As the dominant choice for both front and rear brake systems for the last quarter-century, disc brakes offer a number of advantages over drums, including better serviceability. Without having to deal with return springs and adjustment wheels, a nice clean disc brake rotor and pad replacement should take about half the time a drum brake service requires.
But that’s not to say disc brake service doesn’t benefit from taking your time and paying attention to the details as you go along. Sure, you could breeze through and be back on the road in no time, but with a little bit of forethought you can get the best performance from your new brakes, avoid extensive damage, and make your next brake replacement go much smoother.
We followed along as tech columnist Jim O’Clair got his hands dirty replacing the brakes on a late-model Subaru and pointed out various tips, tricks, and other good advice for servicing pretty much any vehicle with disc brakes.
Hang The Caliper
While you should always inspect the brake hoses and the calipers when taking apart the disc brakes for service, it’s not always necessary to replace the hoses and calipers.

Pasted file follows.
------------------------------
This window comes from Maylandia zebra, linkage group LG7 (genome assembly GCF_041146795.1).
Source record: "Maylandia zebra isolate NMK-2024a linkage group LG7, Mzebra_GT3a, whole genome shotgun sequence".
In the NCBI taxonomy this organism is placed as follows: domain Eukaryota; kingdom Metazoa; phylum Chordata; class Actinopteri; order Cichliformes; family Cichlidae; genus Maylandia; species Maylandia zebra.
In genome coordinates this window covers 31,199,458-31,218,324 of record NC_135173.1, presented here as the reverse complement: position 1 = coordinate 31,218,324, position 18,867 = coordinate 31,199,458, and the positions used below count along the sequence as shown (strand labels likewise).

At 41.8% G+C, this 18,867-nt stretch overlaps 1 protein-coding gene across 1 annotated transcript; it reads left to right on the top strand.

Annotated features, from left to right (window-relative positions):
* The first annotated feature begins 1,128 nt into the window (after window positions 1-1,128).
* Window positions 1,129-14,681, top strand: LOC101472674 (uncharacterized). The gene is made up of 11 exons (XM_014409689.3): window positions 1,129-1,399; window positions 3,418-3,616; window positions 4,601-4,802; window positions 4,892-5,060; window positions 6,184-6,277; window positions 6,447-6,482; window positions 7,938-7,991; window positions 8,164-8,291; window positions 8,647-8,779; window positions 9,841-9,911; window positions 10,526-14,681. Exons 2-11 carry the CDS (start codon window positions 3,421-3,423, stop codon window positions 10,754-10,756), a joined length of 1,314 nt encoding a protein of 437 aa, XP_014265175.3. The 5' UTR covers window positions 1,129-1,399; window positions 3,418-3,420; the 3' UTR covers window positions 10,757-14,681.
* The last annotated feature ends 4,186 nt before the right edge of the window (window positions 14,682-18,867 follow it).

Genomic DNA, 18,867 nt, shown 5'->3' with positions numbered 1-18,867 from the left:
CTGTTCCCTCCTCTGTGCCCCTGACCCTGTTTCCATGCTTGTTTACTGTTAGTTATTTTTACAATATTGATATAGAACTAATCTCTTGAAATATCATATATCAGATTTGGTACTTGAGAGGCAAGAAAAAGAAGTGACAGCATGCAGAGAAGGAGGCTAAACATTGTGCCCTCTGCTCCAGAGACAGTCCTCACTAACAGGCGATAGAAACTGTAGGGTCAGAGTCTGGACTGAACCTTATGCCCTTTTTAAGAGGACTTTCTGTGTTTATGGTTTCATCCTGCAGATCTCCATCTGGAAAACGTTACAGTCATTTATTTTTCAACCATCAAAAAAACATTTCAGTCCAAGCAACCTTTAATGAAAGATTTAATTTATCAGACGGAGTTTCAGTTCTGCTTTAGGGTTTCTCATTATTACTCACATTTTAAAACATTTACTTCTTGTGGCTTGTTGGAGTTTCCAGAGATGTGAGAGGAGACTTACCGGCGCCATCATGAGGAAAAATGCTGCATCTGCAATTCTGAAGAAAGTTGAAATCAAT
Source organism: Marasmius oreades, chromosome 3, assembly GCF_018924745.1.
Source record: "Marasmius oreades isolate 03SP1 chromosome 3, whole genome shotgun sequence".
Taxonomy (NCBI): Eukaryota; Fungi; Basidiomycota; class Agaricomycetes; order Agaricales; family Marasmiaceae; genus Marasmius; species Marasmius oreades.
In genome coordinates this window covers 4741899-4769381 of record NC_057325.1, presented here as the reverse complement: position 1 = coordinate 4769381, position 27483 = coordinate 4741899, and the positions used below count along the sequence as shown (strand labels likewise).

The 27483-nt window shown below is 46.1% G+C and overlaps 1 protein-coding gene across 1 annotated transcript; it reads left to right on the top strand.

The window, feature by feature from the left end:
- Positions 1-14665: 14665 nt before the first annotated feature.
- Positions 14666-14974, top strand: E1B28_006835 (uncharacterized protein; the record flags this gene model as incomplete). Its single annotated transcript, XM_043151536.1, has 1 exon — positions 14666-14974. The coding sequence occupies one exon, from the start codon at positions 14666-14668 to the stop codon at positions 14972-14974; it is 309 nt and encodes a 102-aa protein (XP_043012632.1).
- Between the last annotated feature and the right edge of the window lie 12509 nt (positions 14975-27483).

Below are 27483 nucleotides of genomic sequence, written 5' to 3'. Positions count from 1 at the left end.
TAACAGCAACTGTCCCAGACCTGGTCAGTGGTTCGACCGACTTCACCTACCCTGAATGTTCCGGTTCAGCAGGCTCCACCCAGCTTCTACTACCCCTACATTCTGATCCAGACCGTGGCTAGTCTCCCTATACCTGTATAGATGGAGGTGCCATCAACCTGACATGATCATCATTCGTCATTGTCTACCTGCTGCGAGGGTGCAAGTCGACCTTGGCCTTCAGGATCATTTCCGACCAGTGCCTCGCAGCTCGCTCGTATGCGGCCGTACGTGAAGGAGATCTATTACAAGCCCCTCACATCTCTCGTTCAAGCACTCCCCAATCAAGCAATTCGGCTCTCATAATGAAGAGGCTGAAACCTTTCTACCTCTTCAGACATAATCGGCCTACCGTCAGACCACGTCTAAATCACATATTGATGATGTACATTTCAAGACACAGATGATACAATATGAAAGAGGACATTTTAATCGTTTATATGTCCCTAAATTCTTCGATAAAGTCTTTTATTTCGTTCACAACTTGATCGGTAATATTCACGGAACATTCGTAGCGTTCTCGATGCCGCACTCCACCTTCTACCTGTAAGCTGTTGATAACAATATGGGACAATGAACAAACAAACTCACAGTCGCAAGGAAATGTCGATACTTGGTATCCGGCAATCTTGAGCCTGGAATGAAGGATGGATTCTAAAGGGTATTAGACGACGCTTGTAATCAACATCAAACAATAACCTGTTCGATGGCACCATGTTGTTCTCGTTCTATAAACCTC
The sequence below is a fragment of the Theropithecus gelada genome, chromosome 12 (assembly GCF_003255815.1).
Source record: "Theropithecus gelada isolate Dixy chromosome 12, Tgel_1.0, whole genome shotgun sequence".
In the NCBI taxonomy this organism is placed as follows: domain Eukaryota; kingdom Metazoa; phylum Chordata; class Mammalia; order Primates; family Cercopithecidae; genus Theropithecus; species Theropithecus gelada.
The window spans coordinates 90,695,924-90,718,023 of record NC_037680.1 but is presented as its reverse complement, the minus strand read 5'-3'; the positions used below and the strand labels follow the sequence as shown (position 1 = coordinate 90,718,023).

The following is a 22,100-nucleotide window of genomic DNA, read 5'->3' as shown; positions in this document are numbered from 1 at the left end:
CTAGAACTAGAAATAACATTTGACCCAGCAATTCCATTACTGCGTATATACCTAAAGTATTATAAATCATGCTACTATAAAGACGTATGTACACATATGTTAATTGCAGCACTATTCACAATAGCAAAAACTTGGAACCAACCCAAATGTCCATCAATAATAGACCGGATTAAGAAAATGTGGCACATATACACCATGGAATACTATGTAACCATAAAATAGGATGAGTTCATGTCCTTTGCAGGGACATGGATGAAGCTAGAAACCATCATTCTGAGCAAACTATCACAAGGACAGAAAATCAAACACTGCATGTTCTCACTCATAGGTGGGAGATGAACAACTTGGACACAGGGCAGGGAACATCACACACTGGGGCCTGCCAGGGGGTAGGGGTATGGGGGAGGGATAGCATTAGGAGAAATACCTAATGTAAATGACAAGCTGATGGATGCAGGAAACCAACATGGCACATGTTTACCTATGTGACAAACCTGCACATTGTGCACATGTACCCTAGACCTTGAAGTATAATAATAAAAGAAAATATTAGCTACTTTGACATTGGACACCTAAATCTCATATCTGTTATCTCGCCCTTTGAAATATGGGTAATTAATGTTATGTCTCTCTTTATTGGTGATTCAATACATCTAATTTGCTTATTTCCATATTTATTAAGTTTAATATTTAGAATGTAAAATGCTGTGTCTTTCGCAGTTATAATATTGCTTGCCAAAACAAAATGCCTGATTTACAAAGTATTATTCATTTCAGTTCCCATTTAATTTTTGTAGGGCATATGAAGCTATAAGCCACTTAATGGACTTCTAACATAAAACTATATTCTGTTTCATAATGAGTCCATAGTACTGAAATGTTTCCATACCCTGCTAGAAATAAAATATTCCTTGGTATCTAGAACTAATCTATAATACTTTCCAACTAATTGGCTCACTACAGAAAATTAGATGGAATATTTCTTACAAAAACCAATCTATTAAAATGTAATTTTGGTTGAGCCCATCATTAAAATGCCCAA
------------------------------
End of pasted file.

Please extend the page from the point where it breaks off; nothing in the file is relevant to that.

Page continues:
In those instances when you’re replacing just the rotors and pads, make sure to hang the caliper up and away from your workspace rather than just let it dangle by the hose. Brake hoses aren’t meant to be kinked or stretched, and dangling the caliper can do both, leading to damage
.While you could easily buy a caliper hanger set or devise a caliper hanger from zip ties, rope, or an old cloth, Jim fashioned one from a length of chain and a couple of hardware store S-hooks that he had laying around to make an easily adjustable, simple to use hanger. Make sure to hang the caliper from something sturdy and not from a brake line, hose, or fender liner.